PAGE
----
By Raiza Giorgi

The trend in California’s olive industry is toward mechanical picking, but local growers say they’ll stick with hand harvesting instead.

John Copeland of Rancho Olivos Olive Oil says the industry trend of using picking machines isn’t a sustainable option for his operation.

“We hand-pick our trees ourselves and with the help of local labor outfits. If we went to using machines it would cause unnecessary waste… (that method) is more for high-density operations. Our seven-acre farm is hand cultivated and we are fortunate enough to even sell out typically by the end of the season,” Copeland said.

According to an article circulated by AgAlert on March 27, after years of declining table-olive acreage in the state, growers who remain in the olive business have found themselves at a crossroads: Convert to mechanization or face an uncertain future for their crop.

Research on mechanical harvesting for table olives has focused on two main systems: a trunk shaker and “finger” technology in which moving “combs” in the canopy remove fruit.

Musco Family Olive Co., one of two major olive processors in the state, is urging olive farmers to choose the former. The Tracy-based packer announced in late March that they intend to buy this year’s fruit from growers whose contracts were terminated by Walnut Creek-based Bell-Carter Foods, the state’s other major olive processor.

“We looked into mechanizing a few years ago, but it isn’t for us as we would have to rip out trees to plant them closer together in order to use the machines. We have never actually sold our fruit to other outfits, as we sell every drop of oil on our own,” Copeland said.

Theo Stephan of Global Gardens in Los Olivos also said that mechanical operations aren’t for her.

“Our oils are highly viscous, and while we could get more yield using machinery, I have an emotional attachment to the hand harvesting process, the flavor and quality of extra virgin olive oil we produce and terroir finish from the various groves we harvest that makes our oils distinctive from others,” Stephan said.

Copeland added that surviving the drought was the biggest challenge to their operation, and while a lot of olive growers didn’t have a crop last year, he believes his method of fertilizing more frequently helped his trees produce fruit.

“I hand prune all of my trees … I fertilize with nitrogen after the first major rain, after pruning and after harvesting, as a ‘thank you’ to the trees,” Copeland added.

Copeland said that olives are the hardiest of fruits as they can withstand pressure from all fronts, including drought, rain saturation, moisture issues, and even the economy.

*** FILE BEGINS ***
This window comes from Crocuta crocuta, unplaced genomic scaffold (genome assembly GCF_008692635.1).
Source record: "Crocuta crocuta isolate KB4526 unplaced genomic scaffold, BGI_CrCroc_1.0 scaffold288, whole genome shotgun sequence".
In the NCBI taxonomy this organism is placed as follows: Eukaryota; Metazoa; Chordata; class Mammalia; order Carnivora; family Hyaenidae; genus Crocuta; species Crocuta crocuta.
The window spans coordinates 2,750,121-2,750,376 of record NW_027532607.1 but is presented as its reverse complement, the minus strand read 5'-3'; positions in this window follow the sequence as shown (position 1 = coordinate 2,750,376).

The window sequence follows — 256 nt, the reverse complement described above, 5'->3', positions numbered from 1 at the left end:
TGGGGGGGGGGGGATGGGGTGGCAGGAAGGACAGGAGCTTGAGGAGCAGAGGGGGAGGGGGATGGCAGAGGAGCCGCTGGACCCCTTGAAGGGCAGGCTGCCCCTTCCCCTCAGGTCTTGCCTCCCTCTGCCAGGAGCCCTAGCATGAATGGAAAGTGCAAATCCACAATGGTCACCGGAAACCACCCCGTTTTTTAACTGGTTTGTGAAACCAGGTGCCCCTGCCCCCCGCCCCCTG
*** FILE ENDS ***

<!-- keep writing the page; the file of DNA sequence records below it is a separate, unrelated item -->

Louise Ferguson, a University of California Cooperative Extension fruit expert, said mechanical harvesting could be done successfully with manzanillo olives — the predominant variety for canning — if the trees are replanted and trained properly. In some cases, older trees could be converted, but there would be yield losses for two to three years while the trees are being adapted, she noted.

Ferguson said the only grower she knows who’s tried mechanical harvesting is Dennis Burreson, Musco’s vice president of field operations, whose family grows table olives in Orland.

In a statement, Burreson said his orchards “have generated revenue exceeding any other crop we are involved with, including almonds,” and that his family is planting additional olive acreage.

Ferguson commended Musco for making the contract offers and for “trying to force (growers) to do what they need to do.”

“What they’re trying to do is save the industry,” she said of Musco. “I really give Dennis credit for doing it on his own — and for telling people what they need to hear. Now they’re at a crunch point and they have to make a decision.”

For Copeland the decision is easy, and that is to continue what is working for Rancho Olivos. In fact, he and his wife Shannon Casey opened a storefront on the embarcadero in Morro Bay two months ago.

“There are already olive oil places in the valley, and the opportunity presented itself in Morro Bay so we took it. We are also selling Marcie’s Pies and jams, as well as lavender from local farms and San Marcos Farms Honey,” Copeland said.

The store is open daily from 11 a.m. to 5 p.m. at 699 Embarcadero in Morro Bay.

Stephan recently completed her olive oil sommelier certification and just won the Award of Excellence from the Los Angeles International Olive Oil Competition.


Ching Lee, an assistant editor of AgAlert, contributed to this story. She can be contacted at